World Cup top 5

Every World Cup, punters make their predictions about which team will win, who will finish top scorer, which teams will be the ‘dark horses’ (has there ever been a more backhanded compliment?) and which young players are the ‘ones to watch.’ In lieu of this, I decided to make some more obvious predictions about the goings-on in South Africa this summer:

1. An unfancied (probably African) team will perform admirably and then get knocked out in unfortunate fashion.

From Gary Lineker ‘earning’ two penalties against Cameroon in 1990, through Ilhan Mansiz’s golden goal to knock out Senegal in 2002, up to Dida’s fortuitous save from John Mensah four years ago, the story always seems to be the same for African sides in the World Cup.

Hoffenheim striker Chinedu Obasi

Commentators too lazy to watch the Africa Cup of Nations (well it is only every two years) will marvel at and patronise the ‘natural athleticism’ of players they have never seen before – players who have been household names in France or Germany for years but unknown quantities in England because Arsenal are yet to express an interest.

My prediction: Nigeria will qualify for the second round, with Chinedu Obasi starring as they give Argentina a run for their money, before a Thierry Henry handball denies them against France.

2. A young Eastern European player will have one good game, be hailed as a star, join Tottenham and see his career take a dive.

The World Cup is renowned as a shop window for Premier League clubs, with Premier League clubs rarely afraid to take a punt on someone on the basis of one or two good games. West Ham famously forgot about Gary Breen’s years of mediocrity when they signed him after his performance against Germany in 2002, while Daniel Amokachi’s form for Everton did not quite match the high standards he set for himself in 1994.

Gary Breen: Master of mediocrity

Of course, of all the managers in England’s top flight, no one likes taking a punt on an unknown quantity more than Harry Redknapp. While perhaps not as frivolous as when he was at West Ham or even at Portsmouth, ‘Arry still isn’t afraid to pay over the odds, shelling out £14million on hit-and-miss striker Roman Pavlyuchenko and £3million on past-his-best right-back Pascal Chimbonda to name but two.

My prediction: Redknapp will plump for Slovenia’s Mišo Brečko after he puts in a couple of good crosses against England and nutmegs Landon Donovan in the game against the USA. After all, you can never have too many right-backs.

3. Holland will look unbeatable in the early rounds before being found out by a wily older manager in the knockout stages

Two years ago, at Euro 2008, Marco van Basten’s Dutch side were unplayable in the group stages, destroying France and Italy without breaking sweat. But then they came undone in the semi-final, outwitted by Guus Hiddink’s Russia.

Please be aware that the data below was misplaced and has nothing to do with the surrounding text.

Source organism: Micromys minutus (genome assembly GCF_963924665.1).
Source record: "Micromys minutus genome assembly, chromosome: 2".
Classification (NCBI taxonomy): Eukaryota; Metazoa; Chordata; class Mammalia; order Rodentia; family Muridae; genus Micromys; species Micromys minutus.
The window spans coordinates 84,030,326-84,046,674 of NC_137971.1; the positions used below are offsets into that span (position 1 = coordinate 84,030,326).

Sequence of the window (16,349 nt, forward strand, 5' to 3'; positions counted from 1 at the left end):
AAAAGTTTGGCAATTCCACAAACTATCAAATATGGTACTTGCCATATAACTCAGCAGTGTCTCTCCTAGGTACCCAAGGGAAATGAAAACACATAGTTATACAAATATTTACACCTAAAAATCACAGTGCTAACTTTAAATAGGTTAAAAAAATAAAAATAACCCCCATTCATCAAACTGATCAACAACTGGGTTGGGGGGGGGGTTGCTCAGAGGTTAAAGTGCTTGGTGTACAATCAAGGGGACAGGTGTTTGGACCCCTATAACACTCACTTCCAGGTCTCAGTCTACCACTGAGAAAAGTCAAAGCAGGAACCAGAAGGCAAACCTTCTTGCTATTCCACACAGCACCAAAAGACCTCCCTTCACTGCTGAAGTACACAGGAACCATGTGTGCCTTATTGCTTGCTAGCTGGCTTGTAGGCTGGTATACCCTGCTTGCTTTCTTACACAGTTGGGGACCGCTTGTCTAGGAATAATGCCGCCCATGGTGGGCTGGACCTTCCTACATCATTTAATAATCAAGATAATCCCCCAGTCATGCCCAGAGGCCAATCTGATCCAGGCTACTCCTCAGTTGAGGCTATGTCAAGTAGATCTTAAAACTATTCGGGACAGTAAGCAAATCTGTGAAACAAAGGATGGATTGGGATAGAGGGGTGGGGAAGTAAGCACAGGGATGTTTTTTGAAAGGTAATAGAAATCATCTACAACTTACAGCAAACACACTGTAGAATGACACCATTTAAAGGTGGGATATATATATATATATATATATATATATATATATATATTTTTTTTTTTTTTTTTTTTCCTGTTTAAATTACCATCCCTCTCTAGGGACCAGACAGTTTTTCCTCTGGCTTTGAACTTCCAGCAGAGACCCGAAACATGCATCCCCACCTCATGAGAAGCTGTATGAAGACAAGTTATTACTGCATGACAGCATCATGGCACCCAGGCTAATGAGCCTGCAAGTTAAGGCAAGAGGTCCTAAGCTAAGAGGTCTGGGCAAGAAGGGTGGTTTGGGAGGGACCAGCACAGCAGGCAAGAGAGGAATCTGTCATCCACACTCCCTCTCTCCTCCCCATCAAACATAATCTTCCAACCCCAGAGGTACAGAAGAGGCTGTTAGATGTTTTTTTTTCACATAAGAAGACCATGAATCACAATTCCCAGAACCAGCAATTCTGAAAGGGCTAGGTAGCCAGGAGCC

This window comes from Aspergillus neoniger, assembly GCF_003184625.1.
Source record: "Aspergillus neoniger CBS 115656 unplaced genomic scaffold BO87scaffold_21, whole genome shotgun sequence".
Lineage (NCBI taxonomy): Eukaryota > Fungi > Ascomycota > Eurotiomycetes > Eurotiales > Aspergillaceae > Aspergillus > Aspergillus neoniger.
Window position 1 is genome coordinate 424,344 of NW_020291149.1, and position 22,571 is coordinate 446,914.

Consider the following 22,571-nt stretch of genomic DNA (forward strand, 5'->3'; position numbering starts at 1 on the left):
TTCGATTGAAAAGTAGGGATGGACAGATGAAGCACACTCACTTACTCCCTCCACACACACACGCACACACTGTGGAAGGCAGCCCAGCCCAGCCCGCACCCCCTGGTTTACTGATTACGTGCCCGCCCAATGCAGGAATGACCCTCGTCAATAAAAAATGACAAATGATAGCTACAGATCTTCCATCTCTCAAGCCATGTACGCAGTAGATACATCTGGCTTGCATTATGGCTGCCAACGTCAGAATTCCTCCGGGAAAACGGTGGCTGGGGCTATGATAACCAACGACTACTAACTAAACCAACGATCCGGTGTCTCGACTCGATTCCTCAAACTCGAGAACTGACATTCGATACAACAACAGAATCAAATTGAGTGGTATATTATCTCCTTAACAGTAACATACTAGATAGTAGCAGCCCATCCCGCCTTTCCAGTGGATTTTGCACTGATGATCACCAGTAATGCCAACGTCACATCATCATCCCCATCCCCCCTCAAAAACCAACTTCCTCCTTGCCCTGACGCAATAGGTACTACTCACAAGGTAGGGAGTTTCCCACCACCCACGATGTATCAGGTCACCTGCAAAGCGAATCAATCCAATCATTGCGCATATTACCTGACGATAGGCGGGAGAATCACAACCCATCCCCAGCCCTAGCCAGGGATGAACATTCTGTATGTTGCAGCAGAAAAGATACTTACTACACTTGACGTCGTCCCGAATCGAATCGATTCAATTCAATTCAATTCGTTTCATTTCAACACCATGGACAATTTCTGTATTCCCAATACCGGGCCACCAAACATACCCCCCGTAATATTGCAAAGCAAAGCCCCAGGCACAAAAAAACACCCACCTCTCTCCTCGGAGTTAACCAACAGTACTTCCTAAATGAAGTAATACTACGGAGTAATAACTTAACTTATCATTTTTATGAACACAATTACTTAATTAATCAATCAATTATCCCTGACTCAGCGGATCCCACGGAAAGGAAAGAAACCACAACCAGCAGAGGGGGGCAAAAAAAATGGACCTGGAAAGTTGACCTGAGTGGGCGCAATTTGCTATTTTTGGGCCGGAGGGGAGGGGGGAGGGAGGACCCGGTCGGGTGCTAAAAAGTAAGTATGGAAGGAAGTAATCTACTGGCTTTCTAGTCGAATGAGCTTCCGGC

Dutch playmaker Wesley Sneijder

Fans of the Oranje will hope new coach Bert van Marwijk has instilled a greater sense of belief and solidity in his troops, and it is certainly true that a number of them – including Internazionale midfielder Wesley Sneijder and Arsenal’s Robin van Persie – have developed as players since that defeat to Russia in Basel two years ago.

My prediction: Holland will win all three group games, before Spain edge past them in the quarter-finals. Pundits will say how much they miss the presence of Ruud van Nistelrooy.

4. A foreign player will become ‘public enemy number one’ in England, probably for something innocuous.

The mild-mannered Diego Simeone, destroyer of hopes and dreams in 1998

Ever since Antonio Rattin threw a wobbly in 1966, England fans have found a foreigner to despise in the aftermath of any World Cup. However, rather than sensibly using Rattin as a benchmark and deciding – actually – some of the more recent offences pale in comparison, many decide the cheek of irking a nation with a minor foul or a wink is worse than murder.

Now don’t get me wrong, Maradona’s handball in 1986 was despicable, and Ronaldo’s wink in 2006 was deplorable, but we don’t half hold a grudge. Such an attitude unfairly draws attention away from the often abysmal performances of our own players, turning us into victims when we should really be blaming ourselves for not doing the job asked of us.

My prediction: The lovable scamp Tim Cahill will nudge Ledley King as a corner is coming over before scoring the goal to knock England out in the second round. Bricks through windows and mildly-racist newspaper headlines will follow.

5. An average player will score a brilliant goal, and proceed to live off it for the rest of his career

This is the one World Cup certainty which I have no problem with. Everyone loves to see a cracking goal, and even an average one is enough if it is the difference between your country making it through their group and them falling at the first hurdle.

Salif Diao has struggled to live up to his early promise

And it is ever so often a journeyman pro or a player who has come out of nowhere who steals the plaudits. Go to any pub in Stoke and you will probably find Salif Diao talking about his goal against Denmark in 2002, while Eder no doubt still roams the beaches of Brazil telling anyone who will listen about the high-point of his uneventful career.

My prediction: New Zealand’s Simon Elliott will score a 35-yard screamer against Paraguay, putting his 12 games for Fulham in the shade.

So, all that is left for me to say is I hope you enjoy the World Cup. It will truly be a tournament like no other. Or maybe a tournament like every other, but with a number of differences so subtle you barely notice them.

And in keeping with my final prediction, I leave you with the 50 best goals ever scored on world football’s grandest stage.


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  1. […] World Cup top 5 […]

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